There was a lot of motivation from the speakers to the audience requesting to contribute to the Open Source world.  Richard Schneeman has developed a site called CodeTriage which allows us to signup for various open source softwares, following which you would be sent a bug/issue every day.  You can contribute by simply reproducing an issue, fix an issue and even provide pull request to the developers.  This can provide a good start for anyone who would like to get their hands on the Open Source.  I have immediately signed up with Code Triage and have already started working on my first Rails bug.

Lightning Talks
In this section, the participants were given an opportunity to volunteer themselves to present a talk for about 5 minutes on any subject.
Myself and my friend Venkat had an opportunity presented a talk on “Developing Rich Internet Applications with Netzke framework (ExtJS and Rails)”.
Generally, such conferences would cover some fundamental/basic topics and some advanced topics running in parallell in two tracks.  However, in this conference, the focus was more towards the crowd who have just started in Ruby and had very little as takeaway for people looking forward for advanced topics.

Ubuntu 10.10 Upgrade – Logs out instead of Shutdown

I am like most of the Ubuntu favorites…awaiting for half-yearly upgrades from Canonical and making sure all my systems are up-to-date.

However my happiness was short lived after upgrading to Maverick(Ubuntu 10.10). Whenever I tried to shutdown or restart using the button in the bottom right corner, all that happens is a log out and back to login screen!!! However, when I call shutdown from terminal or from login screen, it behaves as expected!

Tried all sorts of suggestions after googling for over 3 months now…and YES! I managed to find a solution for my problem TODAY…feeling so relieved… When I executed “ck-list-sessions” in terminal, it showed 2 active sessions, one is mine and the other one is “hsqldb-server”.

I wondered why is HQLDB Server creating a session??? And even if so, why should that prevent the shutdown from happening…that too only when I click the shutdown button.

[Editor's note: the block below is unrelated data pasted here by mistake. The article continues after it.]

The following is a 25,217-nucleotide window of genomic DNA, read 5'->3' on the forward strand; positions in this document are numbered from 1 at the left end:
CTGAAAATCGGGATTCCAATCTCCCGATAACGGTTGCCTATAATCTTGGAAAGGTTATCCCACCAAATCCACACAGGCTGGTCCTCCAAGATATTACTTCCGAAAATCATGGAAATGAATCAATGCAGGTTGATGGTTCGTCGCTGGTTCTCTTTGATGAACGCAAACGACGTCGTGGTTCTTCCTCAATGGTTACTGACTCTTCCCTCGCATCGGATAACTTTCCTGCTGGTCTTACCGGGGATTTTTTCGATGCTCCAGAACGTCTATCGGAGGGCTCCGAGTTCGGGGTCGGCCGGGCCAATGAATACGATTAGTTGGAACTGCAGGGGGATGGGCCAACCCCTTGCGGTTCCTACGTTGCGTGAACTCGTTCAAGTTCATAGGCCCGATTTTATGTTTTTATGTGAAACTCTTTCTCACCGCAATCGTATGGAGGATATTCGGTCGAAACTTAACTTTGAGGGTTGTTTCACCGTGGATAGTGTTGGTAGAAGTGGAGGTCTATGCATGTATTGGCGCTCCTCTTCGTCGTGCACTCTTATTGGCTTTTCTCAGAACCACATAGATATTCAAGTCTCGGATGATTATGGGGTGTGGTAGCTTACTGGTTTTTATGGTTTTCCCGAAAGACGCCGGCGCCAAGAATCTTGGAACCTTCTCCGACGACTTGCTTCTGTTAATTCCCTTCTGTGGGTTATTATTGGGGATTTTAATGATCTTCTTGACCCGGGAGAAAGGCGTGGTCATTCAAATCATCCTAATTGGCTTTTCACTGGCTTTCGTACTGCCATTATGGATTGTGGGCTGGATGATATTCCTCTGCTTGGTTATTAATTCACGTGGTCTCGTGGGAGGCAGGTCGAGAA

No idea. So what did I do….obviously, in my case, I did not require “hsqldb server”, so I simply uninstalled the same…and viola! my problem vanished! Hope this will help someone who also is going thru what I did in the last 3 months or so 🙂

Ruby Regexp Unescape

May not be a big deal to write it yourself…but I wrote this and was quite useful, where I had to do un-escaping of a Regex Pattern for some reasons…

class Regexp
def unescape
source = self.source.split('')
escape_on = false
unescaped_string = source.inject([]) {|r, char|
if char == "\\" and escape_on == false
escape_on = !escape_on
r << char
escape_on = false

Enable Disable Touchpad in Ubuntu with a Hot key

I have got this new Dell Vostro n3500 Laptop, which is really a solid machine. I am very happy to have made this choice.

As a hardcore UBUNTU User, I always liked to have any feature available in Windows to be made available in Ubuntu as well :)…

Recently, I realized that the “Fn+F6” shortcut to disable the Touchpad does not work… I am sure many of you would have encountered the annoying behavior of touchpad moving your cursor to some place while you are typing something…

The most ideal solution I would have liked is that, when I connect an external mouse, the touchpad should automatically be disabled. Apparently, I did not find any solution for this in the current version of Ubuntu 10.04(Lucid Lynx). Google did not help me either.

So, the next thing is, is there any way I can tell Ubuntu to disable touchpad when I start typing. Yes, there is such an option in the “Mouse Preferences”. But that is not working consistently atleast for me.

So, now this is what I did. I wrote a small Ruby script(I am a big big fan of Ruby) that can toggle the Touchpad ON and OFF.

Now, the next thing is to make it hooked to a keyboard shortcut like the one in Windows…Fn+F6. Apparently, I also found that I cannot assign the combination of “Fn” Key and “F6” to the Keyboard shortcut in Ubuntu. So for now, I have simply assigned “F6” key for this toggle switch tool.

The script is not a big deal, but in any case, its here…

touch_pad_setting = `synclient -l | grep TouchpadOff`
new_touch_pad_setting = touch_pad_setting =~ /1/ ? "0" : "1"
`synclient TouchpadOff=#{new_touch_pad_setting}`